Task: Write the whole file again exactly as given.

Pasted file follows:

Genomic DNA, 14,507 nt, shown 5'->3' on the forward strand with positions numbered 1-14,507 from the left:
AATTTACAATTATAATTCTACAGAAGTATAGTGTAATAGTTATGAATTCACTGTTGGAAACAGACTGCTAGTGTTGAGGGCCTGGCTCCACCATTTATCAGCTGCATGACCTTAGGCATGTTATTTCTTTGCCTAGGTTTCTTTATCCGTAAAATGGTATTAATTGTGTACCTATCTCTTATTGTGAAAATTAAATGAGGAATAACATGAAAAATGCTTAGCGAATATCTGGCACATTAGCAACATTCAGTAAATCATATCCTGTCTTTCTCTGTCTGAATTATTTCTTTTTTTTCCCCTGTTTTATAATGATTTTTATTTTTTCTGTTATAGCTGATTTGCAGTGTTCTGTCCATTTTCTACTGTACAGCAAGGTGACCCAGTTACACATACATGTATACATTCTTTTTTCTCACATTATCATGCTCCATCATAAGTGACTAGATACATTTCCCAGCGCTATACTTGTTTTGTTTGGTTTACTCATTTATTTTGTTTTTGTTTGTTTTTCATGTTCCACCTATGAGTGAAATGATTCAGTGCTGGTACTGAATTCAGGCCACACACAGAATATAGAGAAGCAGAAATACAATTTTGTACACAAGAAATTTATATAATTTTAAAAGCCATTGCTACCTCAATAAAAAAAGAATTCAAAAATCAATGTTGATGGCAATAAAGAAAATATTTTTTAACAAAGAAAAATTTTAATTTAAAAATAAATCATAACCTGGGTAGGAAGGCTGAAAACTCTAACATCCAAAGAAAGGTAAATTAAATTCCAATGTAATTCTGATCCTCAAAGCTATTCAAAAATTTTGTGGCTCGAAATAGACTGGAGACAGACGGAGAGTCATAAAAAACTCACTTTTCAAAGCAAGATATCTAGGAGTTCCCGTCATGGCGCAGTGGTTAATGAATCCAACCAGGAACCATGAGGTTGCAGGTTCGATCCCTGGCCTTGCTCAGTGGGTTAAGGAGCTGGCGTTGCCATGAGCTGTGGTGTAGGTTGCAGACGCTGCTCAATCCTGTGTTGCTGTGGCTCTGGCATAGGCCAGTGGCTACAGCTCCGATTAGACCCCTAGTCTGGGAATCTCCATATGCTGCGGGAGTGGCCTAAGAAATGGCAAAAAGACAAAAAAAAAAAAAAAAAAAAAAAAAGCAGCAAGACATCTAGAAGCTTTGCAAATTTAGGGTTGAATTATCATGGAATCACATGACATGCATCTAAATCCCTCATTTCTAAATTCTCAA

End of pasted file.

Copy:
Genomic DNA, 14,507 nt, shown 5'->3' on the forward strand with positions numbered 1-14,507 from the left:
AATTTACAATTATAATTCTACAGAAGTATAGTGTAATAGTTATGAATTCACTGTTGGAAACAGACTGCTAGTGTTGAGGGCCTGGCTCCACCATTTATCAGCTGCATGACCTTAGGCATGTTATTTCTTTGCCTAGGTTTCTTTATCCGTAAAATGGTATTAATTGTGTACCTATCTCTTATTGTGAAAATTAAATGAGGAATAACATGAAAAATGCTTAGCGAATATCTGGCACATTAGCAACATTCAGTAAATCATATCCTGTCTTTCTCTGTCTGAATTATTTCTTTTTTTTCCCCTGTTTTATAATGATTTTTATTTTTTCTGTTATAGCTGATTTGCAGTGTTCTGTCCATTTTCTACTGTACAGCAAGGTGACCCAGTTACACATACATGTATACATTCTTTTTTCTCACATTATCATGCTCCATCATAAGTGACTAGATACATTTCCCAGCGCTATACTTGTTTTGTTTGGTTTACTCATTTATTTTGTTTTTGTTTGTTTTTCATGTTCCACCTATGAGTGAAATGATTCAGTGCTGGTACTGAATTCAGGCCACACACAGAATATAGAGAAGCAGAAATACAATTTTGTACACAAGAAATTTATATAATTTTAAAAGCCATTGCTACCTCAATAAAAAAAGAATTCAAAAATCAATGTTGATGGCAATAAAGAAAATATTTTTTAACAAAGAAAAATTTTAATTTAAAAATAAATCATAACCTGGGTAGGAAGGCTGAAAACTCTAACATCCAAAGAAAGGTAAATTAAATTCCAATGTAATTCTGATCCTCAAAGCTATTCAAAAATTTTGTGGCTCGAAATAGACTGGAGACAGACGGAGAGTCATAAAAAACTCACTTTTCAAAGCAAGATATCTAGGAGTTCCCGTCATGGCGCAGTGGTTAATGAATCCAACCAGGAACCATGAGGTTGCAGGTTCGATCCCTGGCCTTGCTCAGTGGGTTAAGGAGCTGGCGTTGCCATGAGCTGTGGTGTAGGTTGCAGACGCTGCTCAATCCTGTGTTGCTGTGGCTCTGGCATAGGCCAGTGGCTACAGCTCCGATTAGACCCCTAGTCTGGGAATCTCCATATGCTGCGGGAGTGGCCTAAGAAATGGCAAAAAGACAAAAAAAAAAAAAAAAAAAAAAAAAGCAGCAAGACATCTAGAAGCTTTGCAAATTTAGGGTTGAATTATCATGGAATCACATGACATGCATCTAAATCCCTCATTTCTAAATTCTCAA